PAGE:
Next the business owner must consider estate planning documents that apply if the owner is incapacitated. This includes powers of attorney and advanced directives. A power of attorney is an authorization for someone to act on behalf of another regarding that person’s financial or legal needs. If an owner is incapacitated, then someone needs to have the power to make decisions and keep the business operating until the owner is able to do so himself or herself. Advanced directives are a set of written instructions for taking care of the health care decision of someone who is incapacitated. This helps ensure that the wishes of the owner regarding the medical they would receive if incapacitated are followed.

Finally, the business owner should make a will and consider using a trust, family limited partnership or LLC for certain property. This ensures that the business owner’s assets are divided between his or her heirs in the way that the business owner believes is best. The estate planning tools used by the business owner may have significant tax consequences.

In making any of these estate planning decisions, a business owner should consult an attorney to decide what would be best for his or her circumstances.



Friday, September 7, 2012

Protecting Your Brand -Trademark Registration

When it comes to branding your business, your trademark should be at the center of the discussion. A trademark or service mark can be a word, a logo, a slogan, a color and even a sound. And making sure your trademark is registered is of primary importance to ensure that you retain full rights in your name, slogan, logo, etc. Protecting your trademark, protects your business.

Broad Spectrum Registration
While many people understand the importance of trademark registration with the United States Patent and Trademark Office (“USPTO”) for their business, most forget that the trademark or service mark (“Mark”) should be registered for all uses of the mark. In other words, if you have a registered Mark for restaurant services, but not for clothing and apparel, arguably, those shirts you are selling with your logo are not protected; anyone can use your trademark on clothing and apparel or any other use that is not a restaurant service. Multiple registrations for different classes of goods helps protect your valuable Mark. (A good example of this is McDonald’s mark in “I’m Lovin’ It®”. They have registration of this in 4 classes of goods).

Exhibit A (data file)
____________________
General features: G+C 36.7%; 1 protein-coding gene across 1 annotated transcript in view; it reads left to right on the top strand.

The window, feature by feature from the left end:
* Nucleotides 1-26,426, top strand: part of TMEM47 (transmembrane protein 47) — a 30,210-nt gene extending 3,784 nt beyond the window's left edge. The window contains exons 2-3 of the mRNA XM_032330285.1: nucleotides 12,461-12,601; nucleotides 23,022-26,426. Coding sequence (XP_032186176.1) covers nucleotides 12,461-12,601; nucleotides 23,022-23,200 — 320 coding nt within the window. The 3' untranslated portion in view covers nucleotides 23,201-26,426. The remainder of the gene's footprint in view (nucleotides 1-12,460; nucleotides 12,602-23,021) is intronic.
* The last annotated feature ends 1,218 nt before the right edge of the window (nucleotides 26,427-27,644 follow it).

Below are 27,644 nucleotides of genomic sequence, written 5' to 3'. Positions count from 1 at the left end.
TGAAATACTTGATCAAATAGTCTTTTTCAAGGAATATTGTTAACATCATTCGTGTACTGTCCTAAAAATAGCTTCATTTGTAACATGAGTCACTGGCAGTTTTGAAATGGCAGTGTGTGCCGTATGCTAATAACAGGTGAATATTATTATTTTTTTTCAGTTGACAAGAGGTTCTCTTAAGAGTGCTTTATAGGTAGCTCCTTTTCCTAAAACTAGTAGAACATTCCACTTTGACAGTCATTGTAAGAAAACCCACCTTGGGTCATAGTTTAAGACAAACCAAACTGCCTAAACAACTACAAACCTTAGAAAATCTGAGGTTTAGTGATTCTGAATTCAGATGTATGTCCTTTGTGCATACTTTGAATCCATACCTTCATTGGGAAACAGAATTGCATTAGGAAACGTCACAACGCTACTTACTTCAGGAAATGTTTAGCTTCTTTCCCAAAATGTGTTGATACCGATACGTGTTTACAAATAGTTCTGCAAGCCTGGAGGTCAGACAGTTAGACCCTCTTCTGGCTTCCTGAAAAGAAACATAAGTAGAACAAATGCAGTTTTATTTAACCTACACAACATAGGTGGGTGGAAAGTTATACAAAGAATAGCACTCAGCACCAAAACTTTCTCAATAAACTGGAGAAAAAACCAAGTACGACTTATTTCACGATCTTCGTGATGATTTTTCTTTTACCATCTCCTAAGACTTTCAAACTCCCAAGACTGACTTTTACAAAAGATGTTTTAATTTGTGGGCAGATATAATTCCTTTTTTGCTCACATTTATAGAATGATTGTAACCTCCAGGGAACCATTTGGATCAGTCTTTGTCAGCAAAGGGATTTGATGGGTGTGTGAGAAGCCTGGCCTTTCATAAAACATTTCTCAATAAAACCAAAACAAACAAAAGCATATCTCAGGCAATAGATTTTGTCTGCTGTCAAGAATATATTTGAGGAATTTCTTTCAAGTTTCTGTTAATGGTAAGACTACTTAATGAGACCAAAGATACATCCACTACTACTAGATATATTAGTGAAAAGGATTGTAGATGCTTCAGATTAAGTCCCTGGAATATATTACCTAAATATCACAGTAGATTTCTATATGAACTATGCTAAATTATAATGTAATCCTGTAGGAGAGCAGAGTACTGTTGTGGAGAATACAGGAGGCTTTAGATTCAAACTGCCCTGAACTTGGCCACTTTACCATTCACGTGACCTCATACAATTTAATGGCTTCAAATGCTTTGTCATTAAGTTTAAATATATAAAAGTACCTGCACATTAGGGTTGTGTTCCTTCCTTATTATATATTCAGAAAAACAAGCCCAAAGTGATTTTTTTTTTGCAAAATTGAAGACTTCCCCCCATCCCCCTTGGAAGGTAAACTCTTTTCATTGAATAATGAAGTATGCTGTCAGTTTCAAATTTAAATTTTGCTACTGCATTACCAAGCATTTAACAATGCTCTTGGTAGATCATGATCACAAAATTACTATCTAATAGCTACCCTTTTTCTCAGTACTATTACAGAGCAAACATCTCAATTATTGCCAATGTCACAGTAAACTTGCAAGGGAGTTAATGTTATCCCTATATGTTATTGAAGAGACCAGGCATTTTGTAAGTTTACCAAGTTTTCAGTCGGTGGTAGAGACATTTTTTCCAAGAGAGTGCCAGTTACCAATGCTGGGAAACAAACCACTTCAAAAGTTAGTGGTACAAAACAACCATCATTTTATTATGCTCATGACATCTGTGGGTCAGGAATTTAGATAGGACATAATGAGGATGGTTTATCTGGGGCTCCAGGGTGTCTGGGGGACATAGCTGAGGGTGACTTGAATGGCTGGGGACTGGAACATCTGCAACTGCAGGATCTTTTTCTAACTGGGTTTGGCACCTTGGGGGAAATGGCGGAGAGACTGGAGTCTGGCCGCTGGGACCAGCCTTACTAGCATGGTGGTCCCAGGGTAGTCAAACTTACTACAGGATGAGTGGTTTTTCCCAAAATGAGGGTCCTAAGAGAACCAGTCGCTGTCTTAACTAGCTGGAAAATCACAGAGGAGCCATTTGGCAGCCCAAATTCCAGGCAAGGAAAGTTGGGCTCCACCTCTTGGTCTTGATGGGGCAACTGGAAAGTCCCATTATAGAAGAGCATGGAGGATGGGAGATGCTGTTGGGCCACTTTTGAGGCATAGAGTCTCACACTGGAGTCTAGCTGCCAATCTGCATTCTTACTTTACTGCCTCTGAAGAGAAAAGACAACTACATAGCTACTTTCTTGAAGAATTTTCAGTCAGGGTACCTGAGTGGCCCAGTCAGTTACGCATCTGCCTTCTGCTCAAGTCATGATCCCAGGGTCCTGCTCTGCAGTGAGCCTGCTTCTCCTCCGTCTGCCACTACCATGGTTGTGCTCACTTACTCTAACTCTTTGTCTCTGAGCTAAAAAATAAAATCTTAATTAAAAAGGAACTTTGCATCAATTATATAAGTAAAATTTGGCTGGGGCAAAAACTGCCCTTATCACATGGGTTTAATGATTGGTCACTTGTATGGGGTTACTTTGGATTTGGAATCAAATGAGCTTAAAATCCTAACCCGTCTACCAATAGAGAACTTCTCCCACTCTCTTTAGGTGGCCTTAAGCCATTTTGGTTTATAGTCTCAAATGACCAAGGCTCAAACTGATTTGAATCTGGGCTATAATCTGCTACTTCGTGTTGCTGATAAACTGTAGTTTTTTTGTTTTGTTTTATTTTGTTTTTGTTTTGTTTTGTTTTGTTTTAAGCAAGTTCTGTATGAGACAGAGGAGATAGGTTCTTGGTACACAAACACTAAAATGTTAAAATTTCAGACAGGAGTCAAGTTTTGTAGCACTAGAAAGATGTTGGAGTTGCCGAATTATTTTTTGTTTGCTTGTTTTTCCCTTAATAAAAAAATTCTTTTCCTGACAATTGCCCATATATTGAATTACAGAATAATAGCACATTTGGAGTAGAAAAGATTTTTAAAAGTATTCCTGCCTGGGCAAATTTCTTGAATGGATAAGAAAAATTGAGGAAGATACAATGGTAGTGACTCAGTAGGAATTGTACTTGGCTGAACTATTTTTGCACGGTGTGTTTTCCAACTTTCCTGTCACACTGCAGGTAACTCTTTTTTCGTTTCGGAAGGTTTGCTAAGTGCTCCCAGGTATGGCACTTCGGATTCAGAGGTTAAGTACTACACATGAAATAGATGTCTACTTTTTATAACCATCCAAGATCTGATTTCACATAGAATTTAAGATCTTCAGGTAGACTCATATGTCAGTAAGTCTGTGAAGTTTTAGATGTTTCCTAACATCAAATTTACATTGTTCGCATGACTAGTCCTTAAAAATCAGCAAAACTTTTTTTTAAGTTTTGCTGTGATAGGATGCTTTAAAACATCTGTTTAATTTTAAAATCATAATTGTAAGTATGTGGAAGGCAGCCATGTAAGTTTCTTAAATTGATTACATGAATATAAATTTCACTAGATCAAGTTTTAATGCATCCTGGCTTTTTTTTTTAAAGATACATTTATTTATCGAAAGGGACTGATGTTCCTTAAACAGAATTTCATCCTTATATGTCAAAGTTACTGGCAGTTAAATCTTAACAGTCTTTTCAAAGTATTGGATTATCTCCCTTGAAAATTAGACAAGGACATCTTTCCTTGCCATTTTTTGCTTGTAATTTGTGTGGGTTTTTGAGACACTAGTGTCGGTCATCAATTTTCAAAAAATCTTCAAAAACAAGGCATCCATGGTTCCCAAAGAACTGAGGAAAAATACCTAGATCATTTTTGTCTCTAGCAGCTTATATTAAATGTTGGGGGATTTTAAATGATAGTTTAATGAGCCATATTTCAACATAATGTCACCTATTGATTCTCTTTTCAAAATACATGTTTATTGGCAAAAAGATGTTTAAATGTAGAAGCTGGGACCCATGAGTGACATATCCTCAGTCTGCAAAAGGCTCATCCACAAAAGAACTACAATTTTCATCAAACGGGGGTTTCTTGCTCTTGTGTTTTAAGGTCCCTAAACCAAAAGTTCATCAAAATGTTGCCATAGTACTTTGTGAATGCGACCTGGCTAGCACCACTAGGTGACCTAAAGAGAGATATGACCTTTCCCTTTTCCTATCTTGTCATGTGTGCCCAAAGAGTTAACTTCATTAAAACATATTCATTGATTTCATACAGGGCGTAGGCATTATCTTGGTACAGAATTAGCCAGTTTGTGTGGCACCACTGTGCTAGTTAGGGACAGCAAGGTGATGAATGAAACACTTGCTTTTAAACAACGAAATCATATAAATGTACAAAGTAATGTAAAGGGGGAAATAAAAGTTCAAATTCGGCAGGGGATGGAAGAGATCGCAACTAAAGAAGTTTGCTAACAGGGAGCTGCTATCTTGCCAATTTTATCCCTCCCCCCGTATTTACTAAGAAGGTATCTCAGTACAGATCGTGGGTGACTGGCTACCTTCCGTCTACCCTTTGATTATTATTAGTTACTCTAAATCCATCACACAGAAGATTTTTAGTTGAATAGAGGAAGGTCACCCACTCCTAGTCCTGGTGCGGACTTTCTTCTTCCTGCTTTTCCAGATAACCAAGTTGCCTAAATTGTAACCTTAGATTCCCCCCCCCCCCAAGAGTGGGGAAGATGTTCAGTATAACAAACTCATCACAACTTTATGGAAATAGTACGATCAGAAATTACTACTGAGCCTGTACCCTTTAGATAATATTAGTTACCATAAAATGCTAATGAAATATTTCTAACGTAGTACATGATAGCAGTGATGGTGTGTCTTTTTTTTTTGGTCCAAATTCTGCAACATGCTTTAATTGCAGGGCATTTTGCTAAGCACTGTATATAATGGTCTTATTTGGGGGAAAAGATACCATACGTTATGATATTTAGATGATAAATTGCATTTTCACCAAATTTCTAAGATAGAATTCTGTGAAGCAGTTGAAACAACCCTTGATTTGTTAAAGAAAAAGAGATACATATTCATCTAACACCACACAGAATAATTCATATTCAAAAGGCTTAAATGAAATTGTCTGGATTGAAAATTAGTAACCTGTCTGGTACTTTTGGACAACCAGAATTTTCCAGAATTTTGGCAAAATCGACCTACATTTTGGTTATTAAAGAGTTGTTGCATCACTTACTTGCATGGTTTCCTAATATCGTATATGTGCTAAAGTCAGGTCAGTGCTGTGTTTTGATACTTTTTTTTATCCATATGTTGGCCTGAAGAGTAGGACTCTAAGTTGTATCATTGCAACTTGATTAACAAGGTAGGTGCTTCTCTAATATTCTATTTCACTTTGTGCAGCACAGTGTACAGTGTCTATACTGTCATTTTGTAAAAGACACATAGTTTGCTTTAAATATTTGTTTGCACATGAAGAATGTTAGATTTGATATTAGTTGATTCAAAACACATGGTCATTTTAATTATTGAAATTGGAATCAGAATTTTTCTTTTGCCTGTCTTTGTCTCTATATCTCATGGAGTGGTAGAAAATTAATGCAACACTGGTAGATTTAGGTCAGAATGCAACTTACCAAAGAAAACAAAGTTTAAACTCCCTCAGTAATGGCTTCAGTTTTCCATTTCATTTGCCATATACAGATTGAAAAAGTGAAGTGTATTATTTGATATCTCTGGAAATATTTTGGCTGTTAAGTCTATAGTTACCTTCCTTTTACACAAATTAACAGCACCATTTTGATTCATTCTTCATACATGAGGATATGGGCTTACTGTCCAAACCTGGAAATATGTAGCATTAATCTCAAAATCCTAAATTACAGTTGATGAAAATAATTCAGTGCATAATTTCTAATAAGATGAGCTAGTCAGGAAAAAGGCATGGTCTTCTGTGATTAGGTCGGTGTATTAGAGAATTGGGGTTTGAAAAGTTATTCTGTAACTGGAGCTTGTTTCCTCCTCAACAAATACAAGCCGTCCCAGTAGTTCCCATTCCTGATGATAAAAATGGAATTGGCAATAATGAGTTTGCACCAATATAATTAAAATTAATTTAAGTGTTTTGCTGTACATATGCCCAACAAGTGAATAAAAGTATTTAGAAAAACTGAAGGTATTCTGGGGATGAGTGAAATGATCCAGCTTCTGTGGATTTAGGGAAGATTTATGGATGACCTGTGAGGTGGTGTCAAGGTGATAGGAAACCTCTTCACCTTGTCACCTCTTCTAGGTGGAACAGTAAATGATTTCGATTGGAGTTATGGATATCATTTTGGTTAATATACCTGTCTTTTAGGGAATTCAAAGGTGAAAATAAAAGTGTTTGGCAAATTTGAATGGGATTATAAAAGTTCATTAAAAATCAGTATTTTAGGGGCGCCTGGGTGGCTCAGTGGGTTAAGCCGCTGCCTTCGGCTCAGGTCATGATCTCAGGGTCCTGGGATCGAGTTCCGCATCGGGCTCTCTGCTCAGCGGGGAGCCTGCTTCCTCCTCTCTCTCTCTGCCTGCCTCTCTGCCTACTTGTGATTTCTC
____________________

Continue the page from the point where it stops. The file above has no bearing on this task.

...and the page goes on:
Use it or Lose it
You need to be actively protecting your Mark and using your Mark. If you have a registered Mark that you stop using, you will lose your rights. The same goes for not protecting your rights –if you don’t try to stop infringing users, you may lose your rights to stop that user from infringing on your Mark. Regular searches on search engines such as Google and Bing, as well as looking at the USPTO registry, and on YouTube, Facebook and Twitter can help alert you to those users who are infringing on your Mark.

Liability and Facebook

According to Facebook’s “Facebook for Business” page[1], there are over 900 million people currently holding Facebook accounts. That is a staggering amount. It is no wonder that in 2011 it was estimated by[2] that nearly two-thirds of all small businesses had a Facebook page. Clearly Facebook is an advantageous marketing tool because the page itself is free and the advertising offered is relatively inexpensive when compared to the price to reach a similar market volume.

However, businesses should be aware of the potential liabilities created by having a Facebook page. Recent court decisions by the Advertising Standards Board in Australia demonstrate the liabilities created by allowing public comments to be made on a company’s Facebook page. Although the decisions are Australian-based, for those companies in the United States, these decisions provide guidance on what steps can be taken to prevent or at a minimum, limit, liability.

The Advertising Standards Board issued this opinion:

“A Facebook site of an advertiser is a marketing communication tool over which the advertiser has a reasonable degree of control and could be considered to draw the attention of a segment of the public to a product in a manner calculated to promote or oppose directly or indirectly that product… As a Facebook page can be used to engage with customers, the Board further considered that the Code applies to the content generated by the advertisers as well as material or comments posted by users or friends.[3]

The advertising of US-based businesses, including franchises, is regulated and businesses should understand and be aware of the regulations and guidelines and make sure that they are complying in all their marketing and advertising –including on Facebook and other social media sites.

In July we posted a blog about what employers should know about social media policies (see In order to help avoid liability from customer posts on a business’s Facebook page, the social media policies should include the manner in which the company plans to handle posts that have the potential to create liability, and these policies should be shared with employees and any outside parties that have access to or control your social media sites.